7. Breathe deeply.
8. Build some momentum.
9. Make a plan.
10. Listen to your favorite music.
11. Take a break.
12. Get up and go for a walk.
13. Positive attitude.
14. Read a motivational quote or passage.
15. Talk to someone who motivates you.
16. Send a quick text to a loved one.
17. Spend a few minutes to do your hobby.
18. Finish a task to done.
19. Get ahead of a deadline.
20. Do something from the back burner.
21. Get some more caffeine, but don’t overdo it.
Talking with Miss L. makes me realize we have to look backwards to check ourselves whether we utilize our time well to leverage our fortune.
August 5th, 2014
20 Frugal and Thoughtful Gift Ideas
by Yuchen Wu, Student Blogger
For college students, budget is usually limited. You may stress over finding the perfect gifts for your friends or loved ones because of money. However, there are many frugal gifts that are meaningful. Here are some suggestions for you according to WiseBread
1. Home Movie DVD.
2. Recipe Book.
4. Customized T-shirt.
5. Homemade cookies baked by yourself.
6. Lotions or Bath Oils.
7. Photo Puzzle.
8. A letter, hand-written on nice paper, from you.
9. A book.
10. Scented Candles.
11. A baby tree.
12. Box of good tea and a teacup.
13. Gift certificate for the person’s favorite hobby store.
14. DIY Pillow Case.
- Baby trees can be planted to commemorate a child’s birthday, moving into a new home, a graduation, or any big milestone. You can find tree saplings for under $5 at the Arbor Day Foundation. Or, with a $10 donation to the organization, you can get a variety of 10 tree saplings. A tree gift is a big win for you, the recipient and the environment.
15. Personalized Water Bottle.
16. Frame a picture of you with them.
17. A burned CD with all the person’s favorite songs.
18. A nice pen
19. Shaving Kit.
20. An “I appreciate you because” jar.
- Cheap pillowcases can be found at discount home stores and online for under $10. You can also sew the pillow for someone.
- Fill a nice jar with slips of different colored paper, each with a reason you appreciate or love someone.
A perfect gift doesn’t always mean spending a lot of money. The recipients will always appreciate meaningful gifts over expensive ones.
July 23rd, 2014
Money Lessons to Learn in Your 20s
by Niomi Williams, Associate Program Director for CU Money Sense
If there was one thing I could tell my 19 year old self it would be: do not get a credit card--you don't need it!
When I was in undergrad, I worked two part-time jobs and had scholarships and grants to help pay for my tuition. Yet, somehow I never seemed to have enough money. In reality, I had plenty of money, I just didn't budget and I spent it frivolously. I loved going out to eat with friends, out to the movies on weekends, having new clothes, etc. And when my money ran out before my next paycheck, I put everything on my credit card--swearing I'd pay the balance off when the bill came due. But something always came up, I didn't pay off my credit balance, and I continued to charge things. Thus began the credit card debt cycle.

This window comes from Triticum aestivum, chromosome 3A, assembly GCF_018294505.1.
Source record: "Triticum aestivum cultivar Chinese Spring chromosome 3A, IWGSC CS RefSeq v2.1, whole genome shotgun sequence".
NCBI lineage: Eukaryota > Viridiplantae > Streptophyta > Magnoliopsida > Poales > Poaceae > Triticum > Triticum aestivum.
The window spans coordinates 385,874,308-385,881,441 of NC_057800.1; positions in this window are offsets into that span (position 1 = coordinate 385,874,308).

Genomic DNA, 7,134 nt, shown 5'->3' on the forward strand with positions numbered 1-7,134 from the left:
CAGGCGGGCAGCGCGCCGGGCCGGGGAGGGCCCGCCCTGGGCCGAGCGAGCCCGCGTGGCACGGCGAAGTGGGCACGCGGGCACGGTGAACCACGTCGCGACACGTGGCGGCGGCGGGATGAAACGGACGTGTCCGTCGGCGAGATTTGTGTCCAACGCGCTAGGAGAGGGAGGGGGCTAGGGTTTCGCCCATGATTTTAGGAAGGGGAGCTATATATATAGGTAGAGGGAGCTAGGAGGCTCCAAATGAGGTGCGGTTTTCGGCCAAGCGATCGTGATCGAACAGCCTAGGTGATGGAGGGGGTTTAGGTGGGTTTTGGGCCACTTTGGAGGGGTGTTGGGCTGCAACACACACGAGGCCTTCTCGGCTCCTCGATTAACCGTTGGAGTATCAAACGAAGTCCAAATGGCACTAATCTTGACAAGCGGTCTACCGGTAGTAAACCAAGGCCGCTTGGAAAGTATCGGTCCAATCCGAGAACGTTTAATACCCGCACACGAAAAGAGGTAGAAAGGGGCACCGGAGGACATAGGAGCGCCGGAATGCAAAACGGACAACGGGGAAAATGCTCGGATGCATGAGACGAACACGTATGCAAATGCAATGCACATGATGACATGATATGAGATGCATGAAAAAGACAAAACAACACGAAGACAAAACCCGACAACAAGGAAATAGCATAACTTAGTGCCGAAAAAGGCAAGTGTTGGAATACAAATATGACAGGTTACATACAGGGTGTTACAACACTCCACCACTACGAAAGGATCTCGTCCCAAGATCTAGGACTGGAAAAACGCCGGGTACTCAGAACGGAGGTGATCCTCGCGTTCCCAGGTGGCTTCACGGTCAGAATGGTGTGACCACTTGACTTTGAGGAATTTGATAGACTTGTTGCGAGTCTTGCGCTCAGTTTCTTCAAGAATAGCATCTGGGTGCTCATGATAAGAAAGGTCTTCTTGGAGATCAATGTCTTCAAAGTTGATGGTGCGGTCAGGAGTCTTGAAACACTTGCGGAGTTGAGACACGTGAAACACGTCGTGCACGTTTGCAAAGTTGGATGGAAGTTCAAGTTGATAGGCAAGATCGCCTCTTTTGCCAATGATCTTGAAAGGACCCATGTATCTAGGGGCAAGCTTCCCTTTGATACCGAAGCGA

And here I am, years later still
paying off that credit card balance I racked up when I was 19. Instead of saving up for a nice tropical vacation, I'm literally still paying off the large pizza and breadsticks that I bought 10 years ago. So, don't make my mistake! If you can be responsible, credit cards are an awesome tool for establishing and building credit. The key to not getting sucked into the credit card cycle is to always pay the balance off at the end of the month and simply don't spend more than you earn. Simple, huh? Yeah, I wish someone had told me that when I was in college...
Below are 20 lessons and tips to learn in your 20s, as compiled from Reddit users. (The complete list can be found here
. However, as with all advice available online, please take it with a grain of salt. Content was edited for clarity.)
- Live below your means
- Don’t spend just to spend
- Never loan money to friends unless you are absolutely ok about never seeing it again
- Never buy a timeshare
- Buy a used car instead of new, whenever possible
- Don’t give in to lifestyle inflation after you enter the workforce
- File and pay your taxes on time
- Before moving to a different city for a job, consult this Cost of Living calculator
- Consider bringing your lunch to work 4 out of the 5 work days; treat yourself once a week
- Pay off your credit cards EVERY month
- Be smart, save a lot, but sometimes you need to treat yourself
- The most important factor in investing is TIME. Start early.
- Never cosign a loan for anyone else
- Every unnecessary dollar you spend is stealing from your future self
- Understand the concept of compounding interest; save early and you won’t have to save as much later
- Do not waste your money trying to impress people
- Use a budget
- Read agreements for everything that requires your signature.
- Open an Roth IRA and max out your 401k
- Save at least $1,000 into an emergency fund; then build your efund up to six months’ worth of expenses
By learning what mistakes to avoid, you'll be setting yourself up for future success! However, if you do find yourself making a money mistake, realize that it's absolutely okay and all part of the learning process. If you would like to talk to someone about your finances, schedule an appointment here
July 10th, 2014